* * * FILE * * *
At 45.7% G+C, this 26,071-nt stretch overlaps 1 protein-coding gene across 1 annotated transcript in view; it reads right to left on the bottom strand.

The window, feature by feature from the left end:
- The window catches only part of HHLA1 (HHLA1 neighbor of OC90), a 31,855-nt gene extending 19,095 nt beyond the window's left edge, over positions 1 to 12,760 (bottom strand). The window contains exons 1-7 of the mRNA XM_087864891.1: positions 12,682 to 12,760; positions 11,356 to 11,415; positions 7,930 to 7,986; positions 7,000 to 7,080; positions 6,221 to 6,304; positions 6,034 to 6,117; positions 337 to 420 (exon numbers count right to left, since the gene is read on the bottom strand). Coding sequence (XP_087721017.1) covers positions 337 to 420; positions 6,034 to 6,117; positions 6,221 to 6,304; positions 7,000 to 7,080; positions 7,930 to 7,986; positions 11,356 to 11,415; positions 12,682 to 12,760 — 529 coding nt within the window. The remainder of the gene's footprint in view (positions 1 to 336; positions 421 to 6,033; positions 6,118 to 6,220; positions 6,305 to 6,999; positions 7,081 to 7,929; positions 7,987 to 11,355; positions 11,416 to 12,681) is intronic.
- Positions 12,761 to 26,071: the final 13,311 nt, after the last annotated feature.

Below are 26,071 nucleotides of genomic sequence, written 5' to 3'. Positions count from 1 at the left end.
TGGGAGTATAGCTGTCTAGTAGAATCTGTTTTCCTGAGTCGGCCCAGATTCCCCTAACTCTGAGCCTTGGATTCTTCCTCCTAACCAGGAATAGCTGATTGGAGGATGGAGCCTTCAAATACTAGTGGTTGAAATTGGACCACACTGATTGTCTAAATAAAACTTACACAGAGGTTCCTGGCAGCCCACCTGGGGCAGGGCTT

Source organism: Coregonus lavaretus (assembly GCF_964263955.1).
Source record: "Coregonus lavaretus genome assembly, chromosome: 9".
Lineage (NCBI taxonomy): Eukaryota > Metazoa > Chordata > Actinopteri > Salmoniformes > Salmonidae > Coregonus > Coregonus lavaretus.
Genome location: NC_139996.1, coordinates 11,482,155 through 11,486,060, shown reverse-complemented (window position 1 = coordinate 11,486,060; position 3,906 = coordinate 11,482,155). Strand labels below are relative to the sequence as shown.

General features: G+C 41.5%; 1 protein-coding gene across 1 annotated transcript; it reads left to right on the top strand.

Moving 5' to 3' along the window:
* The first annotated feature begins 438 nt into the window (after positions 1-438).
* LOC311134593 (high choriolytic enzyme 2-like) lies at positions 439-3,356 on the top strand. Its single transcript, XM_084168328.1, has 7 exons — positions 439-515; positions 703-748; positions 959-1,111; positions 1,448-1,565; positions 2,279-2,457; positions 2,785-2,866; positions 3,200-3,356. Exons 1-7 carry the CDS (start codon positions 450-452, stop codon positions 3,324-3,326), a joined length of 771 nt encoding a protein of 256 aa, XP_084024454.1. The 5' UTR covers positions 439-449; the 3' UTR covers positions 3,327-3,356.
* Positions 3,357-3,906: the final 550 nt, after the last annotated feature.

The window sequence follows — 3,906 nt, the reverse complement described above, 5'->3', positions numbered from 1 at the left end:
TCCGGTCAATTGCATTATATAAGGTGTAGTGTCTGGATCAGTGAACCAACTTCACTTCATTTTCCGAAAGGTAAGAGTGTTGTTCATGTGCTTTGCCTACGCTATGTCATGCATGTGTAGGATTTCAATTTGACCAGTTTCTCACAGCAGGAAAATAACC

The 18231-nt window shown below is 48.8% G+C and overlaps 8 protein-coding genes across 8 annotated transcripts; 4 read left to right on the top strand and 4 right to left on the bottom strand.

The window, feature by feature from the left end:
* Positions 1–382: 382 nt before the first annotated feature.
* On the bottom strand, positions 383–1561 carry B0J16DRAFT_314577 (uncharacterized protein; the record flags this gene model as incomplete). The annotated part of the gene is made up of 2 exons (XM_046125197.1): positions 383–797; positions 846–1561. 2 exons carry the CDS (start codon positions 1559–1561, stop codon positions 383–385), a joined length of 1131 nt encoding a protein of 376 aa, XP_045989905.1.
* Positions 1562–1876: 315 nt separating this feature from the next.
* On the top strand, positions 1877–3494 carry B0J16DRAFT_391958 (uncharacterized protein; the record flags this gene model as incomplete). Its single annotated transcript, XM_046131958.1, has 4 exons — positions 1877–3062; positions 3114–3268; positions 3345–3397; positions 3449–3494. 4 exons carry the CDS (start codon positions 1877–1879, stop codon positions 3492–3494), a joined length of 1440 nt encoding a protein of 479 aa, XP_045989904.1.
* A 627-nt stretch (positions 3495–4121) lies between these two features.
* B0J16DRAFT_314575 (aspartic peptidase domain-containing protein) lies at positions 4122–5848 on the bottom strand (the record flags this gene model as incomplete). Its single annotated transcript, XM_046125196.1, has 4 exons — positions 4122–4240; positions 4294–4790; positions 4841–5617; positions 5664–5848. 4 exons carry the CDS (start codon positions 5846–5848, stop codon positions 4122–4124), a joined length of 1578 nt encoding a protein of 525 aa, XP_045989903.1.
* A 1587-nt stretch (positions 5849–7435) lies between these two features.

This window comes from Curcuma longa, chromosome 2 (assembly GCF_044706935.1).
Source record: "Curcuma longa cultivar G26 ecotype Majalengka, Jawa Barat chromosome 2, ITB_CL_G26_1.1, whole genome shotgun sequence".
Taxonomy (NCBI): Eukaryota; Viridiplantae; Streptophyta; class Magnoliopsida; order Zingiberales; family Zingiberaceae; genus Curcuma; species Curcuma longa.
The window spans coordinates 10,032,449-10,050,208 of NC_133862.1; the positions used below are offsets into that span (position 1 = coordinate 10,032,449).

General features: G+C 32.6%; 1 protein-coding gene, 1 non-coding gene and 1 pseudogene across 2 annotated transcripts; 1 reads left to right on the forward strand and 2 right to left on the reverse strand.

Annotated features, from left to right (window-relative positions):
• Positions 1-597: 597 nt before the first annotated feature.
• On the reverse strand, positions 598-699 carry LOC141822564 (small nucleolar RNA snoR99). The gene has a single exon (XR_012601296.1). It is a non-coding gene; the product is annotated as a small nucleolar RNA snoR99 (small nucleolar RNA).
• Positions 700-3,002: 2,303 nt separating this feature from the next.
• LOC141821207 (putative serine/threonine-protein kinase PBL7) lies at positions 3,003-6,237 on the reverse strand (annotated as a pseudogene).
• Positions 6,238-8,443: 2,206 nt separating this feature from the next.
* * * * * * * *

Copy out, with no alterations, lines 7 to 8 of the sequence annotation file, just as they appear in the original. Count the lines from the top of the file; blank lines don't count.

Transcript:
Source organism: Coregonus lavaretus (assembly GCF_964263955.1).
Source record: "Coregonus lavaretus genome assembly, chromosome: 9".